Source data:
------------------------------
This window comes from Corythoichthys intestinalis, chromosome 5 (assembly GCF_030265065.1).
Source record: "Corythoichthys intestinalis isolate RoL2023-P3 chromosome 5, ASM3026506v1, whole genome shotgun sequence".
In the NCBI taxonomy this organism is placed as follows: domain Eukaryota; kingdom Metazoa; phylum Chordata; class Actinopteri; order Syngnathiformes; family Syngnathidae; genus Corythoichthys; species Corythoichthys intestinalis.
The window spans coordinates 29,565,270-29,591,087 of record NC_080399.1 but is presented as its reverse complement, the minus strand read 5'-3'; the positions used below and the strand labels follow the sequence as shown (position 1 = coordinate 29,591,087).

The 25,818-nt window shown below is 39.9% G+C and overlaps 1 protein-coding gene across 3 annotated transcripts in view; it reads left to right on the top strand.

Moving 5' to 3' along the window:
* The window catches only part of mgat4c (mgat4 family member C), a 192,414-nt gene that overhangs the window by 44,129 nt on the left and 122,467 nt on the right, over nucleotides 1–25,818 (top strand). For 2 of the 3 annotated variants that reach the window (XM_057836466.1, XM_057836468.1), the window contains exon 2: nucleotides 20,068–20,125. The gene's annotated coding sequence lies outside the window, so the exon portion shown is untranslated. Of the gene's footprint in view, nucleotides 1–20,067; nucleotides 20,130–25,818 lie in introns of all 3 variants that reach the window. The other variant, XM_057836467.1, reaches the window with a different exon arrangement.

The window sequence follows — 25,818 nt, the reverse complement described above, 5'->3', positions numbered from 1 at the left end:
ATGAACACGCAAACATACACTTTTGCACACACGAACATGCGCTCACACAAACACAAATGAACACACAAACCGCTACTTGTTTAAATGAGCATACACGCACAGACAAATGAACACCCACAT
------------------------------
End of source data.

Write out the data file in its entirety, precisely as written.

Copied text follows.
This window comes from Corythoichthys intestinalis, chromosome 5 (assembly GCF_030265065.1).
Source record: "Corythoichthys intestinalis isolate RoL2023-P3 chromosome 5, ASM3026506v1, whole genome shotgun sequence".
In the NCBI taxonomy this organism is placed as follows: domain Eukaryota; kingdom Metazoa; phylum Chordata; class Actinopteri; order Syngnathiformes; family Syngnathidae; genus Corythoichthys; species Corythoichthys intestinalis.
The window spans coordinates 29,565,270-29,591,087 of record NC_080399.1 but is presented as its reverse complement, the minus strand read 5'-3'; the positions used below and the strand labels follow the sequence as shown (position 1 = coordinate 29,591,087).

The 25,818-nt window shown below is 39.9% G+C and overlaps 1 protein-coding gene across 3 annotated transcripts in view; it reads left to right on the top strand.

Moving 5' to 3' along the window:
* The window catches only part of mgat4c (mgat4 family member C), a 192,414-nt gene that overhangs the window by 44,129 nt on the left and 122,467 nt on the right, over nucleotides 1–25,818 (top strand). For 2 of the 3 annotated variants that reach the window (XM_057836466.1, XM_057836468.1), the window contains exon 2: nucleotides 20,068–20,125. The gene's annotated coding sequence lies outside the window, so the exon portion shown is untranslated. Of the gene's footprint in view, nucleotides 1–20,067; nucleotides 20,130–25,818 lie in introns of all 3 variants that reach the window. The other variant, XM_057836467.1, reaches the window with a different exon arrangement.

The window sequence follows — 25,818 nt, the reverse complement described above, 5'->3', positions numbered from 1 at the left end:
ATGAACACGCAAACATACACTTTTGCACACACGAACATGCGCTCACACAAACACAAATGAACACACAAACCGCTACTTGTTTAAATGAGCATACACGCACAGACAAATGAACACCCACAT